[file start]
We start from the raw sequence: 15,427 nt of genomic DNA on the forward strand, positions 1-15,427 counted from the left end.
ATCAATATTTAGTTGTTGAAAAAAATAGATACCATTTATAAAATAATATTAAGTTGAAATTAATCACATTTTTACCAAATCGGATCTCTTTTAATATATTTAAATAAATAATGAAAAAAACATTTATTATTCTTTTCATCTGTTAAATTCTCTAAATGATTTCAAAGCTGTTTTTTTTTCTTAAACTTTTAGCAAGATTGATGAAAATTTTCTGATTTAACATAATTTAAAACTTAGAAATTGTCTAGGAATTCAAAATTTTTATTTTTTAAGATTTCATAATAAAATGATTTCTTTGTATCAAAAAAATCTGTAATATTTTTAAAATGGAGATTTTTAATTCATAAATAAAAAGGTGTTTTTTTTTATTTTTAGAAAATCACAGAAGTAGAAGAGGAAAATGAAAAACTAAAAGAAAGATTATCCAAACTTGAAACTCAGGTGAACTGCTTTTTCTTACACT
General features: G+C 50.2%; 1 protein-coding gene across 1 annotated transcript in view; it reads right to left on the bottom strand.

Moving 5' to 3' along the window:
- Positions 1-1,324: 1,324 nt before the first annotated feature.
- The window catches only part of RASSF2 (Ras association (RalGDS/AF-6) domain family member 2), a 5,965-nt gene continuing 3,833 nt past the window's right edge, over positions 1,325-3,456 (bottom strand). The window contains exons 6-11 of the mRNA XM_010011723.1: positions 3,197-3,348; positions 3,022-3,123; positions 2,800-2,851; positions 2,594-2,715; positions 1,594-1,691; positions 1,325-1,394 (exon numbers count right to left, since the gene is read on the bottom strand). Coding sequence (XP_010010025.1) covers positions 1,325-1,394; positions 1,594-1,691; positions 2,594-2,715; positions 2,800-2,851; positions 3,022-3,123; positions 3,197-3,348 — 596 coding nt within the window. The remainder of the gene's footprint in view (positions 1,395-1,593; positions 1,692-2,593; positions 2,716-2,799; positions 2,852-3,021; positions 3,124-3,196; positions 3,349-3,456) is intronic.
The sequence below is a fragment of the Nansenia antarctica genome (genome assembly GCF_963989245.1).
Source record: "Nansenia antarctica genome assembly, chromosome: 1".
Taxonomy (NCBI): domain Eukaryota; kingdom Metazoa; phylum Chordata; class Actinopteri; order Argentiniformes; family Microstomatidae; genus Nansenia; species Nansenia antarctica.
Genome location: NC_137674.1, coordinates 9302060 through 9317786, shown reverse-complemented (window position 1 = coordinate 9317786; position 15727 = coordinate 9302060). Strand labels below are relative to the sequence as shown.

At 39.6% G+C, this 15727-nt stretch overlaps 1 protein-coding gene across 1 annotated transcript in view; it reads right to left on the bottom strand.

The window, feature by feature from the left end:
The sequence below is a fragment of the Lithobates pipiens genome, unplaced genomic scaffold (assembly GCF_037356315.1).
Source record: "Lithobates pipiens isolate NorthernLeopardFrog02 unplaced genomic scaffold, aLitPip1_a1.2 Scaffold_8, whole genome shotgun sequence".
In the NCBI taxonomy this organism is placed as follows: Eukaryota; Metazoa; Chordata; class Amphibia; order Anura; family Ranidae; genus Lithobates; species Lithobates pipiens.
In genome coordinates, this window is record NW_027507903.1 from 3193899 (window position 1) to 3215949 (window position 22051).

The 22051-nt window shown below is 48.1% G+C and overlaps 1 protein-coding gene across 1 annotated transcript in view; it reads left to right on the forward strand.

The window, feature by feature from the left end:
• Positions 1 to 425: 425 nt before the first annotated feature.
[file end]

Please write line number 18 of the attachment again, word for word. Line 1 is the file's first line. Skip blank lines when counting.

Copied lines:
The window, feature by feature from the left end: